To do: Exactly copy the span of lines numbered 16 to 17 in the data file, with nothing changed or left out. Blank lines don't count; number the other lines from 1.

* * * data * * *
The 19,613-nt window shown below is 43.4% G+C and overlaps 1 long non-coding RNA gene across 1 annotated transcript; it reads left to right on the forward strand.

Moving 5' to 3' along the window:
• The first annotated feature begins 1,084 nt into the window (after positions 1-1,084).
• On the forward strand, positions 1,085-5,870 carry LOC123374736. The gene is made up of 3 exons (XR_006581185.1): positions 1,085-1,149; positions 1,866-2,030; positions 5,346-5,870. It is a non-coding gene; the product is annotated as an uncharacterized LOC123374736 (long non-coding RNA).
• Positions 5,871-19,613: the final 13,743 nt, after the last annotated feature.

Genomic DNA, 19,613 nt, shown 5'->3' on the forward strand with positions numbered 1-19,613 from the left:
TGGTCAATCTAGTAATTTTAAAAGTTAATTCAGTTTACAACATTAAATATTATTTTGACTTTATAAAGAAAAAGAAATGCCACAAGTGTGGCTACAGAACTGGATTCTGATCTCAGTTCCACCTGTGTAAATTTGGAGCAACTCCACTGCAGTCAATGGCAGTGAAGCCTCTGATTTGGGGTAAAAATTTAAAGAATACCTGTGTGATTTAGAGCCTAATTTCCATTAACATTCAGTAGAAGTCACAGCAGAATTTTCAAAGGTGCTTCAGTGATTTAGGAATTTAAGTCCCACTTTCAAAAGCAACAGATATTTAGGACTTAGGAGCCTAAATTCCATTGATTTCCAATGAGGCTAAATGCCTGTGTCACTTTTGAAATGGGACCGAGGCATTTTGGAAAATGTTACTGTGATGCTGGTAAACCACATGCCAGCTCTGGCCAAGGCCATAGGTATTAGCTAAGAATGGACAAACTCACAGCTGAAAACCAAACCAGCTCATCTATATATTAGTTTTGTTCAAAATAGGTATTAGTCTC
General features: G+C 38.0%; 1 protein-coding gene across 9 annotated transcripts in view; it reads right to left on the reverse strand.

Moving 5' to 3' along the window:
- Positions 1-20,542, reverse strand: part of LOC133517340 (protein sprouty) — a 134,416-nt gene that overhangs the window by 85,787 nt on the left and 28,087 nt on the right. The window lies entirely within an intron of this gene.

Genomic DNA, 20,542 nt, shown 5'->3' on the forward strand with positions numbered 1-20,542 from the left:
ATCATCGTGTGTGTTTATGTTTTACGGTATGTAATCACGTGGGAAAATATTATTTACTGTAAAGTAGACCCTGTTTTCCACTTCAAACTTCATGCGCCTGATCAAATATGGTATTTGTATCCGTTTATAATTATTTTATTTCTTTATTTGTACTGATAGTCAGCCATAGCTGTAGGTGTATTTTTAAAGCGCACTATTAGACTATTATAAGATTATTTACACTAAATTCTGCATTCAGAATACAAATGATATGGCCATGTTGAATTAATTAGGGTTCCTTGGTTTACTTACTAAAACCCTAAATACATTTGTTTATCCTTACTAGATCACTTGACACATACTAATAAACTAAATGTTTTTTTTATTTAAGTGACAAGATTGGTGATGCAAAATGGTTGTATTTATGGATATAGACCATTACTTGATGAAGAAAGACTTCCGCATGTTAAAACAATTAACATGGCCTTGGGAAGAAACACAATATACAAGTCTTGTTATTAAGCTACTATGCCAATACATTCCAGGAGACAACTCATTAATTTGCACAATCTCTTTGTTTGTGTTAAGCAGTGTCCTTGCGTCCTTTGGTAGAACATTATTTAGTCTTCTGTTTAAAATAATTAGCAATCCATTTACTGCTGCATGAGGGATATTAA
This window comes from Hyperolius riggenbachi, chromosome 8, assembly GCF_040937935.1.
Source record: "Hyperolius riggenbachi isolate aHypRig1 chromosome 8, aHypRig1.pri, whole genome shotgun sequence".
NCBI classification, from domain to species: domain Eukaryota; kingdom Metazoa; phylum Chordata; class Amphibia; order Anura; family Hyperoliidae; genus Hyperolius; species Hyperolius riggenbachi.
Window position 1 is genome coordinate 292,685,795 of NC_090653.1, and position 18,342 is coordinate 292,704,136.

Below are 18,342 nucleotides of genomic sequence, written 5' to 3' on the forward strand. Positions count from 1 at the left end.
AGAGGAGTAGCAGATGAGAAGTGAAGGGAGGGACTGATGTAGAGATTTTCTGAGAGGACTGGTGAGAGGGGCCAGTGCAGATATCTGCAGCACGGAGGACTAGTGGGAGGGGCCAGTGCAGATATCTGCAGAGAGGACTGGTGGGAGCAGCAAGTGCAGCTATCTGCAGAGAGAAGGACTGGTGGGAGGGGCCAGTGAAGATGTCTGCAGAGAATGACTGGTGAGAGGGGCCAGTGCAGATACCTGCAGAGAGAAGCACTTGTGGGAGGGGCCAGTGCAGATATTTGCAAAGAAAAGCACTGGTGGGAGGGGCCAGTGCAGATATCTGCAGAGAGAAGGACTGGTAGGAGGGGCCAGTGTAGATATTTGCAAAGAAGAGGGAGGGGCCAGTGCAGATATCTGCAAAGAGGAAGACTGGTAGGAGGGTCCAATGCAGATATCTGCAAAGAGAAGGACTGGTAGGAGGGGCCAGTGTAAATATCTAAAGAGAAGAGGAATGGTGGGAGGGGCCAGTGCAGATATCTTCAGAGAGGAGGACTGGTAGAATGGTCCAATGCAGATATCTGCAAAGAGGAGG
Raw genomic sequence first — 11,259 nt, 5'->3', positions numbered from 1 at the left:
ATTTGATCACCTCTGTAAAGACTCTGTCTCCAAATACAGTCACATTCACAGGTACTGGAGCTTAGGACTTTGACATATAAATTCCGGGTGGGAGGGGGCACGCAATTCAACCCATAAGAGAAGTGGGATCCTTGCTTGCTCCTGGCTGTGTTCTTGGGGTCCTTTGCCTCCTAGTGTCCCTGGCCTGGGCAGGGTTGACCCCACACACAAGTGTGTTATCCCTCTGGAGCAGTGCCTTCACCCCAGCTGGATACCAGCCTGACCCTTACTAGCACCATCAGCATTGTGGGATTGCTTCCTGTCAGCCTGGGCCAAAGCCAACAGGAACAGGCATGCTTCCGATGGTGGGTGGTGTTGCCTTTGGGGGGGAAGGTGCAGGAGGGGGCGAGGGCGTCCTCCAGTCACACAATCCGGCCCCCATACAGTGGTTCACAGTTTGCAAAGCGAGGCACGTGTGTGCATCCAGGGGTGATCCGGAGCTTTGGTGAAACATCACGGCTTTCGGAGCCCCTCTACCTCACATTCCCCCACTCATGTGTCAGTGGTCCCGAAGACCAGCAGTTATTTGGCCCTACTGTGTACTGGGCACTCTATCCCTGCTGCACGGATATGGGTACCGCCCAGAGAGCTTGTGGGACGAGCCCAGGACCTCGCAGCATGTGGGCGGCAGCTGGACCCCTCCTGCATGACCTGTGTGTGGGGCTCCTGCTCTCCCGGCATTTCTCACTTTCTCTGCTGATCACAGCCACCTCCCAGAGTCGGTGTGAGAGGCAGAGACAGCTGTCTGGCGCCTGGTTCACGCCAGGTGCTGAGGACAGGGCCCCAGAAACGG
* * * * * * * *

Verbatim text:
Window position 1 is genome coordinate 292,685,795 of NC_090653.1, and position 18,342 is coordinate 292,704,136.

Below are 18,342 nucleotides of genomic sequence, written 5' to 3' on the forward strand. Positions count from 1 at the left end.